John Mellencamp takes history tour for new album

Wed May 26, 2010 2:22am EDT

Musician John Mellencamp performs during a concert celebrating the 90th birthday of musician Pete Seeger in New York May 3, 2009. REUTERS/Lucas Jackson

Musician John Mellencamp performs during a concert celebrating the 90th birthday of musician Pete Seeger in New York May 3, 2009.

Credit: Reuters/Lucas Jackson

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DETROIT (Billboard) - A 55-year-old reel-to-reel Amex tape recorder, a single microphone and three historic recording sites were John Mellencamp's tools for making his new album, which comes out on August 3 -- seven weeks after he releases a boxed set that omits many of his biggest hits.

Mellencamp and producer T-Bone Burnett recorded the 13 mono, unoverdubbed tracks for "No Better Than This" last summer, while the Indiana rocker was on the road with Bob Dylan and Willie Nelson.

Using members of Mellencamp's band and guests like guitarist Marc Ribot and former Johnny Cash upright bassist Dave Roe, they set up shop at Sun Studios in Memphis, Room 414 of the Gunter Hotel in San Antonio -- where Robert Johnson made his first recordings in November of 1936 -- and in the First African Baptist Church in Savannah, Ga., the inaugural black church in America and a stop on the underground railroad during the Civil War.

"This is my 25th album," Mellencamp told Billboard.com. "I liked the idea that there was a story behind the record other than, 'OK, here's just another John Mellencamp record. So the fact there is a back story of the Savannah church and Sun Studios and Room 414...I thought those are all places I would want to visit anyway, wouldn't it be great to just record there?"

Mellencamp says Burnett, who produced his 2008 album "Life Death Love and Freedom," was enthusiastic about the idea. "He went, 'Wow, why didn't I think of that?'" recalled Mellencamp, who bought the Amex recorder for $175 on eBay and refurbished it for the sessions. "The one microphone, everything, he was on board and he was excited. We had a lot of fun making this record."

The lo-fi recording process, Mellencamp added, was "just trying to go 180 degrees away from the prefabbed place where pop music is now," capturing the live, present energy of a performance rather than a polished studio production. "All the records that we loved, that we grew up loving, were made that way -- James Brown's records, those first five Rolling Stones records, those early Dylan records," he noted. "You felt like you were sitting next to them and they were playing those songs. That's the quality that music has lost, that technology has taken away from us ... so we got them back on this record. It sounds authentic."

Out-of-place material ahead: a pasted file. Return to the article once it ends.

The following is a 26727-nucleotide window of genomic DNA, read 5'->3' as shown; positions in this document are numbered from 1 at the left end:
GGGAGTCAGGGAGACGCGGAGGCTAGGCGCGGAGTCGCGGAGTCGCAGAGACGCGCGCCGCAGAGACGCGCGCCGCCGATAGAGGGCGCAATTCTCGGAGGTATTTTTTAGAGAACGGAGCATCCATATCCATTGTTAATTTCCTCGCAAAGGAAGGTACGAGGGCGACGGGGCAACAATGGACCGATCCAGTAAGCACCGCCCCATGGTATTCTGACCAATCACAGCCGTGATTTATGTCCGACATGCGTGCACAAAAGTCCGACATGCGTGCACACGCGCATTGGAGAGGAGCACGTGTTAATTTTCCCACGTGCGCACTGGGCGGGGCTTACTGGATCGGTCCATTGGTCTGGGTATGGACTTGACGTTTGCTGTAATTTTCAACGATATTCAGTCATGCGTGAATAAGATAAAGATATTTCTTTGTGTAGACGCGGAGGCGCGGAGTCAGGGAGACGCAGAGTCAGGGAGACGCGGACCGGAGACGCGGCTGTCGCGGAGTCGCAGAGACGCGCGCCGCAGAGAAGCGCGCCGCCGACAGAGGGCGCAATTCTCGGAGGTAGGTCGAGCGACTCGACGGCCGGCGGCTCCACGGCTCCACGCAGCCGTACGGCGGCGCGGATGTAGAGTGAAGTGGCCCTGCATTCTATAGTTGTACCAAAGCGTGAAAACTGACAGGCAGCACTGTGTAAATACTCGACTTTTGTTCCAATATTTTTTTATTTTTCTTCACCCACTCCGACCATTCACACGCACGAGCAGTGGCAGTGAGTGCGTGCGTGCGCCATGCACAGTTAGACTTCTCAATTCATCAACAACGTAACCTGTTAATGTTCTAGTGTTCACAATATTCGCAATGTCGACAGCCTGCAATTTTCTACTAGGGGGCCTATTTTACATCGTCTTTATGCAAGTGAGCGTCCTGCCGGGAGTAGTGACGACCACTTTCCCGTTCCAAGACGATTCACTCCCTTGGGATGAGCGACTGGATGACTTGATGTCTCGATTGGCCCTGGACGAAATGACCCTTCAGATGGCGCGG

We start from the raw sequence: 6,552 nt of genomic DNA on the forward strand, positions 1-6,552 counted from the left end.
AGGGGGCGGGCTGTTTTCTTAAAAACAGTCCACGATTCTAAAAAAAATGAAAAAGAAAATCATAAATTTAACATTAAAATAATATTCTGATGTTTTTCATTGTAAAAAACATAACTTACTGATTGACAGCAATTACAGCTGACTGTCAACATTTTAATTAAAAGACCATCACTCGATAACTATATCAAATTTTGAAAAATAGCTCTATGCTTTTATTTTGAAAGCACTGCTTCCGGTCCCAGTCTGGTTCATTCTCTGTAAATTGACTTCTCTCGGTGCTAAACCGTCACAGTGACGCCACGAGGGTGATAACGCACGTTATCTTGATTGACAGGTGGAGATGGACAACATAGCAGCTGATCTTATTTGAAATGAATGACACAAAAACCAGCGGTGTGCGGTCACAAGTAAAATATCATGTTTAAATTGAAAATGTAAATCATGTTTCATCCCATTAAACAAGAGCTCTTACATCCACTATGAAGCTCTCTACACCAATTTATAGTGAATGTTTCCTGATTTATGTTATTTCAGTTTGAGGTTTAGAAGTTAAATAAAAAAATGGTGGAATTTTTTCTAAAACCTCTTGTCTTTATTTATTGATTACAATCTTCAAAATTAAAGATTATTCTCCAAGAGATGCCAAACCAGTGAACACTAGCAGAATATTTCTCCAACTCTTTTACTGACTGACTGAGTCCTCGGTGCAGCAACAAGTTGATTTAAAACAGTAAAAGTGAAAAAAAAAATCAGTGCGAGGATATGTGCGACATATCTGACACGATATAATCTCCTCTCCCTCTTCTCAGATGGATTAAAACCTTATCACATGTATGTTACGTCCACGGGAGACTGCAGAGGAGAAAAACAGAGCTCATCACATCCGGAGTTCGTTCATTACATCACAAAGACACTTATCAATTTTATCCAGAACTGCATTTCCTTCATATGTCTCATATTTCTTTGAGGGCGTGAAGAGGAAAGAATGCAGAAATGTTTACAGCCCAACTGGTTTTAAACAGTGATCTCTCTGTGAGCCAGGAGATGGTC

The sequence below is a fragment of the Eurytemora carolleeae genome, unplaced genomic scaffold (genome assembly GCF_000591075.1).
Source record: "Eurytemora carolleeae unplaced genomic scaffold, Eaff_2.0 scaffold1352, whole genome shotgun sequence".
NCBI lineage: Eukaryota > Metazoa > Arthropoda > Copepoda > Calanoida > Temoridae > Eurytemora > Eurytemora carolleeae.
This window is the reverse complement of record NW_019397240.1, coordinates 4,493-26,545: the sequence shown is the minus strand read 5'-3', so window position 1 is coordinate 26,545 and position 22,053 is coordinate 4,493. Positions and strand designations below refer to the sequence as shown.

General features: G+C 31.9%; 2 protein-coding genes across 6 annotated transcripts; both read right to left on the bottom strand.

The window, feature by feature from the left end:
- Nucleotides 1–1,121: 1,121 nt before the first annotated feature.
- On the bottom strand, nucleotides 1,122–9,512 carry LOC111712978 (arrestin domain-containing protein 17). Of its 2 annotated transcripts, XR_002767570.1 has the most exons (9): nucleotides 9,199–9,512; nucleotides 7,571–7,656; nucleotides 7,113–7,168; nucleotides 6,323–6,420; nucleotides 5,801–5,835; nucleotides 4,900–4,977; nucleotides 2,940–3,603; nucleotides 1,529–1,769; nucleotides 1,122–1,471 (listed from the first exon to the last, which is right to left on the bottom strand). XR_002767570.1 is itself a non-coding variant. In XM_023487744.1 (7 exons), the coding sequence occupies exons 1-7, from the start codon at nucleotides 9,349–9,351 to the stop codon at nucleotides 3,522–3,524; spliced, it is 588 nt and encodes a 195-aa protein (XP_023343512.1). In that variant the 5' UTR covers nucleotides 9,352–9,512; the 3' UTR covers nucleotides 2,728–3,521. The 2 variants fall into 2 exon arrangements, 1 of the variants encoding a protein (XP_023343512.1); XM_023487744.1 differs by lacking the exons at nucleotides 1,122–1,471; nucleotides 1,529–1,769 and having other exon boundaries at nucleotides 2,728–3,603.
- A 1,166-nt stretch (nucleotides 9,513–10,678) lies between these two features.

The songs on "No Better Than This" were culled from a set of more than 30 that Mellencamp wrote before the summer tour. They range from rockabilly shuffles ("Each Day of Sorrow," the title track) to brooding, folky pieces ("Thinking About You," "Clumsy Ol' World"), rural blues ("Right Behind Me") and country-western ("A Graceful Fall," "Coming Down the Road," "No One Cares About Me," "Don't Forget About Me").

Filmmaker Kurt Marcus documented the recording sessions for a movie that Mellencamp plans to use to open a run of theater shows that's slated to begin in October. The concerts will also include a stripped-down acoustic set with his band, a solo segment and then a fully electrified rock set.

"You'll get three different types of John Mellencamp, and you'll get a movie," said Mellencamp, who's playing four shows in July and is also planning some more minor league baseball stadium dates with Dylan later this summer.

"No Better Than This" will add to the story Mellencamp details in "On the Rural Route 7609," a four-CD set that includes 12 unreleased tracks -- including writing demos of "Jack and Diane," "Authority Song" and "Cherry Bomb" -- as well as poetic readings of "The Real Life" by actress Joanne Woodward and "Jim Crow" by Cornell West.

What the set is missing, by design, is many of Mellencamp's biggest hits, such as "Hurts So Good," "Paper in Fire" and "R.O.C.K. in the U.S.A."

"I have no interest in going back and putting together a bunch of hits," Mellencamp explained.

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